By Vee Glessner, Chief Copy Editor
AE Aero team “LUDWIG” (Lightweight Uniform Design With Improved Glide-ratio) is picking up where an experimental NASA project left off. The concept is a competitor for the SGS-232, a sail-plane glider. “It’s basically a pilot flying a kite,” says Team Lead Stevie Casillas. Their glider is a flying wing, which is unconventional due to issues with the stability of this type of profile.
LUDWIG is inspired by NASA project PRANDTL-D, which was started by Al Bowers in 2015. According to NASA, “Bowers was fascinated by the ability of birds to overcome adverse yaw and set out to prove why birds don’t have or need vertical tails.” Although that project didn’t pass the experimental stages, Bowers began the work on the concept which paved the way for LUDWIG’s flying wing glider. The acronyms are a nod to 1930s German aerodynamicist Ludwig Prandtl.
The team is in the process of wind-tunnel testing their model, which has a 32-inch half span. The full size, two-person glider, would have a 65-foot wingspan. “We are going to verify our theoretical XFLR5 data,” says assistant team lead Zach MacAllister. “We want to know that we can actually put people in it to fly.”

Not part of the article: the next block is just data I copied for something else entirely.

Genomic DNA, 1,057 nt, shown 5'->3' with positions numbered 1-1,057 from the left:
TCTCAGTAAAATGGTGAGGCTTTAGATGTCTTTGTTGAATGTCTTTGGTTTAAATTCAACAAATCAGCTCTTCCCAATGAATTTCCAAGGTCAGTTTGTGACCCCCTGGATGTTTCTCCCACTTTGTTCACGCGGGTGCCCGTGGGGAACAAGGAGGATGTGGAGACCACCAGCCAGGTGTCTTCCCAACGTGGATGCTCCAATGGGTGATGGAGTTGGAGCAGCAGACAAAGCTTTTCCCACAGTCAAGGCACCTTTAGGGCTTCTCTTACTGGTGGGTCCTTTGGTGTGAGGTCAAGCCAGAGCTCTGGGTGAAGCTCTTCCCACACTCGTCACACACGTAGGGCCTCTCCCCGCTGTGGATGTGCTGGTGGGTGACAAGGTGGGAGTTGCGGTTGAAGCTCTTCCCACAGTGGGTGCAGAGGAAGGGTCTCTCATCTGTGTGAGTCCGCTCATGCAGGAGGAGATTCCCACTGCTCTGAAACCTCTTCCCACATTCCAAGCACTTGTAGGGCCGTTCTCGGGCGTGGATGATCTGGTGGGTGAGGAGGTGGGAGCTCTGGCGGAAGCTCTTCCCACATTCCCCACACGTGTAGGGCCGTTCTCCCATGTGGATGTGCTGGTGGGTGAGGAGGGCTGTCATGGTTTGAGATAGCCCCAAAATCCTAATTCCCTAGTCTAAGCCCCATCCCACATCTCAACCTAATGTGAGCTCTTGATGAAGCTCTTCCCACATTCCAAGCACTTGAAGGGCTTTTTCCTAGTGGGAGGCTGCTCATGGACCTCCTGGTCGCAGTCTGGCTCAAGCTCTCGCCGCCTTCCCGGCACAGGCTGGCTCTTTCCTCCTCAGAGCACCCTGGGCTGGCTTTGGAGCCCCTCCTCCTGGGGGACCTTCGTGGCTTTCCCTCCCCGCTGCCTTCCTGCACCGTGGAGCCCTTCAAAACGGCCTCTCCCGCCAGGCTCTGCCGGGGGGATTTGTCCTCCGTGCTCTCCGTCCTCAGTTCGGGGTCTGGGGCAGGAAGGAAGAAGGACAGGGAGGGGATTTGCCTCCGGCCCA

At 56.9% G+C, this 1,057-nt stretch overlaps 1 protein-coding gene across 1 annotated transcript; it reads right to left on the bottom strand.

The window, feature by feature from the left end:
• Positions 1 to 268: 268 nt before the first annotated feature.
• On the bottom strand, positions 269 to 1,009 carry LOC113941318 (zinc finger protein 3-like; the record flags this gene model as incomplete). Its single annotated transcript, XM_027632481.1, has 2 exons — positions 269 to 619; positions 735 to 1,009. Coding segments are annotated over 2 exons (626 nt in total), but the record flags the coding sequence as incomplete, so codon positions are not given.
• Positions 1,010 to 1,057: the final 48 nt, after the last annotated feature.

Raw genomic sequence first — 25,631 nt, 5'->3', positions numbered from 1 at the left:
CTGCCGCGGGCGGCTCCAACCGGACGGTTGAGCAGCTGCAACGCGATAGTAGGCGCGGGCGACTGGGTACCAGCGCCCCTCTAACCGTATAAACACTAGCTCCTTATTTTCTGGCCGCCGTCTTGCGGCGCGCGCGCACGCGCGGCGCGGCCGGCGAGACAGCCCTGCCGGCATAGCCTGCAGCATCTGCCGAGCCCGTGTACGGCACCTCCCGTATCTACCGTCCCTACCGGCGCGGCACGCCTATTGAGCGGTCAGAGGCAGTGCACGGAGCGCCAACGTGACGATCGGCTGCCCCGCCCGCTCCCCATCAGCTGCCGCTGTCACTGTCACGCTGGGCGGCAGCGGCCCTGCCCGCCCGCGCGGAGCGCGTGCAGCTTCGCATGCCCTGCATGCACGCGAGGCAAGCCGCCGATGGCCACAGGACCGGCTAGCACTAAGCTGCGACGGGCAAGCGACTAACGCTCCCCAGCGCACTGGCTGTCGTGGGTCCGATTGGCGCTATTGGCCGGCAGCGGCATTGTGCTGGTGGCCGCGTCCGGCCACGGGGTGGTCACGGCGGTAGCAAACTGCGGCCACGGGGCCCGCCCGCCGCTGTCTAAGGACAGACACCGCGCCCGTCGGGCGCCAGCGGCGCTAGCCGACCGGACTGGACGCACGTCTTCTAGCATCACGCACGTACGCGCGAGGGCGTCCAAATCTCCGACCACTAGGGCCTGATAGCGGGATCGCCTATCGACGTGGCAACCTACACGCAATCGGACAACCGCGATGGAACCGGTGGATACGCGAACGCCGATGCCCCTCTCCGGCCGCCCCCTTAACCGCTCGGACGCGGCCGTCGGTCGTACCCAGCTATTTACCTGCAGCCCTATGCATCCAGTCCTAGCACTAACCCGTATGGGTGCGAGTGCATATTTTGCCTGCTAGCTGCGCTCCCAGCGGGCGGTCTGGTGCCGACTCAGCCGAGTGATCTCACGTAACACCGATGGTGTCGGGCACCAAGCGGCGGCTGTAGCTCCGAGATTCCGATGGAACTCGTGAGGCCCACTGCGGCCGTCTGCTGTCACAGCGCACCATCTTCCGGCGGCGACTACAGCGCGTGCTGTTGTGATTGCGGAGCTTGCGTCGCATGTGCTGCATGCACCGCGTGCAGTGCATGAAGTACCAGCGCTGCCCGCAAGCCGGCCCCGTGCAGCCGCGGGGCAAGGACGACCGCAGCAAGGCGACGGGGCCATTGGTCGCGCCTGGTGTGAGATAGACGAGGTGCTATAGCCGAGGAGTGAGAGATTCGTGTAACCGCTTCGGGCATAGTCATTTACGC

As for whether they’re on track to accomplish their goals, MacAllister says, “heck yeah.” However, the team did have to descope along the way to ensure they hadn’t bitten off more than they could chew. “It’s not necessarily everything that we set out to do at the very beginning,” says MacAllister. On top of the design work, they originally wanted to create a remote control model. “That portion of our goals has changed, but we are going to do two wind tunnel tests.”
LUDWIG would like to thank Dr. Dorfling, Dr. Beck, the RPL shop staff, AXFAB machinists, and especially Dr. Morris: “We never would have found this project and fallen in love with it without his infatuation with this theory,” says Casillas. “You should have seen Dr. Morris when we got to do our wind tunnel test; he was jumping like a little kid.”